While there are numerous reasons why agency businesses are struggling today, the underlying gravitational pull they’re fighting is this: marketing is migrating in-house.
That’s not to say that companies don’t still need or want help from external service providers. Or that there aren’t new and exciting opportunities in the services space.
They do, and there are.
But we’re witnessing a geological shift in the structure of the marketing industry. And the latest data from a study by DataXu, shown above, suggests that it’s crossing a tipping point.
The short version of the story:
In the glory days of Mad Men — which persisted well into the 21st century — the real meat of marketing, particularly in B2C, was in the hands of agencies. They drove strategy, creative, and operations for brand communications in a mass media world. The most important decision a CMO made? Selecting which agency to work with.
While vestigages of that era persist (insert arm waving about the millions of dollars still spent on traditional TV advertising here), the foundation of that model has been steadily crumbling as wave upon wave of digital disruption crashes against it:
- The explosion of digital touchpoints between companies and customers
- The empowerment of those customers through search and social media
- The resulting expansion of marketing from communications to experiences
- The acceleration of marketing’s clockspeed in a digitally malleable world
- The collapse of organizational silos to improve continuity across experiences
- The growing entanglement of product and marketing in a connected age
- The massive marketing technology landscape that enables all of this
- The treasure trove of data generated and leveraged by everything above
To deny these forces or their growing impact on the structure of the marketing industry is to resign yourself to the fate of The Innovator’s Dilemma.
Many of these trends I covered in my booklet, A New Brand of Marketing, a couple of years ago. (You can still download it as a free PDF if you wish — it ambitiously attempts to explain the remaking of modern marketing in a 30-minute read.)
All of these trends contribute to the shift of focus from agencies to in-house marketing capabilities.
Why? Because they’re all interconnected in the gestalt of customer experience.
Marketers simply can’t outsource customer experience wholesale the way they did brand communications.
Experience is too entwined in everything the company does — not just in marketing, but in product, sales, service. It’s embedded into the company’s culture (or, more accurately, the culture is embedded into the experience). It bonds the company’s assets, from soft human capital to hard infrastructure, together into a cohesive whole.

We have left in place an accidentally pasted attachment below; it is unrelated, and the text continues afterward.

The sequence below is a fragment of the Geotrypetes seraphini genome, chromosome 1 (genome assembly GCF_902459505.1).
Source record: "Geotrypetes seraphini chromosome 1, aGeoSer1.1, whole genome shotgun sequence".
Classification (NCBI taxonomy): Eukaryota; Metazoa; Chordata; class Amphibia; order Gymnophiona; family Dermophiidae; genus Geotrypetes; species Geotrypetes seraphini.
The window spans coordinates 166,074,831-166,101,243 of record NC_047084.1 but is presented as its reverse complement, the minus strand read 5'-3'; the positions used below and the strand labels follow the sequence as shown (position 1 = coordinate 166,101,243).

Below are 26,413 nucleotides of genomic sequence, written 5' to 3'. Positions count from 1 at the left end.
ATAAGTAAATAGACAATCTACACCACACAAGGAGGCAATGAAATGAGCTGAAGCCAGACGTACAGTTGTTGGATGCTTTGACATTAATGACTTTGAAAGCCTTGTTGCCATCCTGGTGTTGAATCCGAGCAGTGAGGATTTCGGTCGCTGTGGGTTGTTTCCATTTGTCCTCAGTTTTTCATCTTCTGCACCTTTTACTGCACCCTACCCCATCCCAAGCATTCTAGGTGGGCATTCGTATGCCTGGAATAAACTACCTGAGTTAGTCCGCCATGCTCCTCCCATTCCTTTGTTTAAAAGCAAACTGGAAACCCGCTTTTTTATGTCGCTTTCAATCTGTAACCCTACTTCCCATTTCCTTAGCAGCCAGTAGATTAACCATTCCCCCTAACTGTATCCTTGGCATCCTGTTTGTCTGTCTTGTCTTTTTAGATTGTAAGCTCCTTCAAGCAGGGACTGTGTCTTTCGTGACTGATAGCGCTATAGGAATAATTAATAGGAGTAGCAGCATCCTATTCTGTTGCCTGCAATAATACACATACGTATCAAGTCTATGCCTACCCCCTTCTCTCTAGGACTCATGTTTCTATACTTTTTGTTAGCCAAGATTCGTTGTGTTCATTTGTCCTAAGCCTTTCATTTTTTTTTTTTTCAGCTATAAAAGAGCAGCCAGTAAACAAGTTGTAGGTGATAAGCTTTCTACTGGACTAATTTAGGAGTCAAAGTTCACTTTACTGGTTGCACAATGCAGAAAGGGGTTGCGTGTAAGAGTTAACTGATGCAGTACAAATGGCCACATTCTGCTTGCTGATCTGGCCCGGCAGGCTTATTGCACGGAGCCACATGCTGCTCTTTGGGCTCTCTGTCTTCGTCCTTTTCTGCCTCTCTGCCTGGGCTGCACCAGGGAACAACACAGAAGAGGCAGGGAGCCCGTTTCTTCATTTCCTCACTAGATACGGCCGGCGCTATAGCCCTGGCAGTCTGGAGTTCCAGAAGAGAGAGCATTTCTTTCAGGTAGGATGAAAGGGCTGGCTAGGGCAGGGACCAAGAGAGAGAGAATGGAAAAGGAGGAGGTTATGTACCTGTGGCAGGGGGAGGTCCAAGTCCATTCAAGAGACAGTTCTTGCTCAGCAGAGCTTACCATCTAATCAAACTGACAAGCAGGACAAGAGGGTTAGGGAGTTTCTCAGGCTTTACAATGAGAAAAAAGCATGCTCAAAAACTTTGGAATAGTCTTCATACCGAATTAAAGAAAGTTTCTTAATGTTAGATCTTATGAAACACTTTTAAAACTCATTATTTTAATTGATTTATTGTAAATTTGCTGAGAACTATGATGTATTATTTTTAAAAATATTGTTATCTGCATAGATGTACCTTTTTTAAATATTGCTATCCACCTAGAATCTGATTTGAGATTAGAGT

Or at least it does when it’s done well.
Of course, that transformation is neither quick nor easy. Most companies I talk with are still in the middle of that journey. They’re wrestling with the inertia of the past and the unknowns of the future. Few outside of the digital natives (Amazon, Airbnb, Netflix, Uber, etc.) — who had the good fortune of being born this way — have attained this new level of being.
But they’re working on it. And as part of that, they’re recruiting and developing the talent in-house necessary to build experience-led marketing capabilities as core competencies.
Now, I know, this high-level talk of “experience” is all grand and exciting. But can it justify reengineering the marketing budget today, to move agency spend in-house?
This study from DataXu — which you should download a copy for yourself — reveals the real-world justifications marketers are using to move martech and adtech in-house:
The top benefits marketers believe they achieve by moving martech/adtech in-house:
- It’s more cost-effective (top reason for both martech and adtech)
- It offers greater transparency
- It delivers better results on marketing campaigns
- It gives advertisers direct access to their own data
These are pragmatic reasons why more than half of the marketers in this survey report they are expecting to move more martech and adtech in-house over the next 12 months. Only 10% expect to manage less of their technology in-house in the year ahead.
The infrastructure moves in-house. Which brings the data in-house. Which brings the talent in-house. These are all steps along the path to remaking marketing’s internal capabilities. Step by step, the grand journey of the “experience” transformation of marketing is being taken.
The Great Marketing Migration is proceeding apace.
P.S. While I am skeptical of the survival of “agencies” as we knew them, I firmly belive that there are many, many exciting opportunities for service providers in this new world.
In the short term, there is tremendous demand from companies for help with this transition and transformation, which will be a major market for many years to come. Some agencies and consulting firms are having phenomenal success with this today.
Over the longer term, in an age of exponential dynamics, organizations of every kind are likely to seek more specialized on-demand services to better support agile scalability. There are a multitude of interesting opportunities for service providers to blend more data and software into their offerings — algorithmically-enhanced service providers. And there are fascinating models that blend agency services with recruitment and training services into new kinds of talent foundries and human capital renewal centers.
And, of course, there will always been an evergreen field for management consulting.
If we understand where the migration is headed, we can be there to serve it.